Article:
NEW YORK -- Ricky Romero had to slow himself down.
Scoreless streak or not, he was pitching in new Yankee Stadium for the first time, and his first inning included a leadoff walk, a balk, a wild pitch and a hit batter.
"I was really, really exited," he said. "You know, it's a packed house. It's the Yankees, and you want to do good."
Romero calmed himself and extended his scoreless streak to 24 innings before Eric Hinske homered in his Yankees debut, and the Toronto Blue Jays held on to beat New York 7-6 on Monday and avoid getting swept in a four-game series.
Yankees manager Joe Girardi was ejected by umpire Marty Foster in the first inning after Derek Jeter was caught stealing third and argued. Replays showed Jeter reached around Scott Rolen's tag attempt and touch the base.
"I was told by the umpire that I didn't have to be tagged to be out," Jeter said.
Crew chief John Hirschbeck did not make Foster available to reporters.
"It would make his actions seem appropriate if that's what he was told," Hirschbeck said of Jeter. "It used to be if the ball beat you, you were out, but it isn't that way anymore. It's not a reason to call someone out. You have to make a good tag."
Toronto built a 7-1 lead as Alex Rios hit a three-run homer in the third inning off Andy Pettitte (8-4), John McDonald hit his first home run in nearly a year leading off the seventh and Rolen extended his career-best hitting streak to 23 games with a two-run double in the seventh against an ineffective Brian Bruney.
Romero (7-3) won his fourth start in a row, yielding three runs and seven hits in 6 1/3 innings. The 24-year-old rookie left-hander tied the franchise rookie record for consecutive shutout innings set by Mark Eichhorn in 1986 before Hinske connected in the fifth.
"It was 6 1/3 innings, but it was 6 1/3 innings where they had me battling every inning," said Romero, who retired the side in order only twice.
Romero has six victories following Toronto losses.
"He just keeps getting better all the time," Blue Jays manager Cito Gaston said. "He's growing up out there every time he goes out there."
Brandon League allowed Nick Swisher's two-run single in the seventh before striking out Mark Teixeira and Alex Rodriguez. Jason Frasor relieved with the bases loaded and two outs in the eighth, walked Jeter and on the next pitch retired Swisher on a flyout.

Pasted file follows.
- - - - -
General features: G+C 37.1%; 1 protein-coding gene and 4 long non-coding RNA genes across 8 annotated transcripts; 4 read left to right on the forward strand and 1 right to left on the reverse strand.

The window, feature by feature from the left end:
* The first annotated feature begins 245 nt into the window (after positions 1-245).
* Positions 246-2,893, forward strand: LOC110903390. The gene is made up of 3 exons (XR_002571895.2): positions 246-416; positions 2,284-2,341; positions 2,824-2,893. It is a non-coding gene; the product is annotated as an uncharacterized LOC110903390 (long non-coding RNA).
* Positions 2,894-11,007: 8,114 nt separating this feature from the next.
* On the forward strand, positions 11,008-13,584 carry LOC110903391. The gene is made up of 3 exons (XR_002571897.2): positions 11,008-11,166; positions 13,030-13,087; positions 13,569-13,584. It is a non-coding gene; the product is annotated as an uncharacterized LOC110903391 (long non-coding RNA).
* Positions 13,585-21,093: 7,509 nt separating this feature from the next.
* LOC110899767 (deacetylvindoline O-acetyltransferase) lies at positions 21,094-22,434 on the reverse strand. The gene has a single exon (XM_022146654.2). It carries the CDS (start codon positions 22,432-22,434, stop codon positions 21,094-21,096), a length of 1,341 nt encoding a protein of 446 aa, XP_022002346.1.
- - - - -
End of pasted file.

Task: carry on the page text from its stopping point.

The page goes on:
Frasor finished for his third save in five chances, giving up a two-out, two-run single to pinch-hitter Hideki Matsui in the ninth before striking out Hinske on 3-2 pitch. Toronto (43-41) won for only the second time in nine games and avoided dropping to .500 for the first time since the Blue Jays were 59-59 before play on Aug. 12 last year.
New York lost for only the second time in 12 games. Pettitte gave up six runs, five hits and five walks in six-plus innings -- 12 of the 14 home runs he has allowed this year have been at home.
"We had some things go against us," Girardi said. "We just came up short."
The ejection was the 10th of Girardi's career, his seventh as a manager and fifth as Yankees manager. He also was tossed May 4 against Boston and June 24 at Atlanta.
"I don't believe if the ball beats you, you're automatically out," Girardi said.
New York also thought second-base ump Wally Bell blew at least two calls. Bell ruled Aaron Hill safe when New York thought Jeter's throw beat him to second on Wells' grounder ahead of Rios' home run. Then New York was convinced shortstop Marco Scutaro was off second when Hinske was called out on Brett Gardner's seventh-inning grounder.
"Sometimes, you just miss a play," Hirschbeck said.
Hinske, who won the AL Rookie of the Year with Toronto in 2002, started in right field and caught Scutaro's fly on the first pitch of the game. Hinske, acquired six days earlier from Pittsburgh, turned around and flexed his biceps when the Bleacher Creatures shouted his name during roll call. He made a diving backhand catch on Wells' sinking liner to end the first, and homered off the right-field foul poll in the fifth.
Hinske said he was spurred on by Gardner and Joba Chamberlain.
"They told me I had to do something. I just couldn't point at them," he said. "The only thing I could think of was a flex, so I pulled up my shirt and flexed a little. I think they liked it. It's great to have those people cheering for you. I've been on the other side of that for seven years."
- The Yankees ran out of $5 senior citizen tickets and let about 170 seniors sit in $375 seats on the field level for the $5 price, spokesman Jason Zillo said.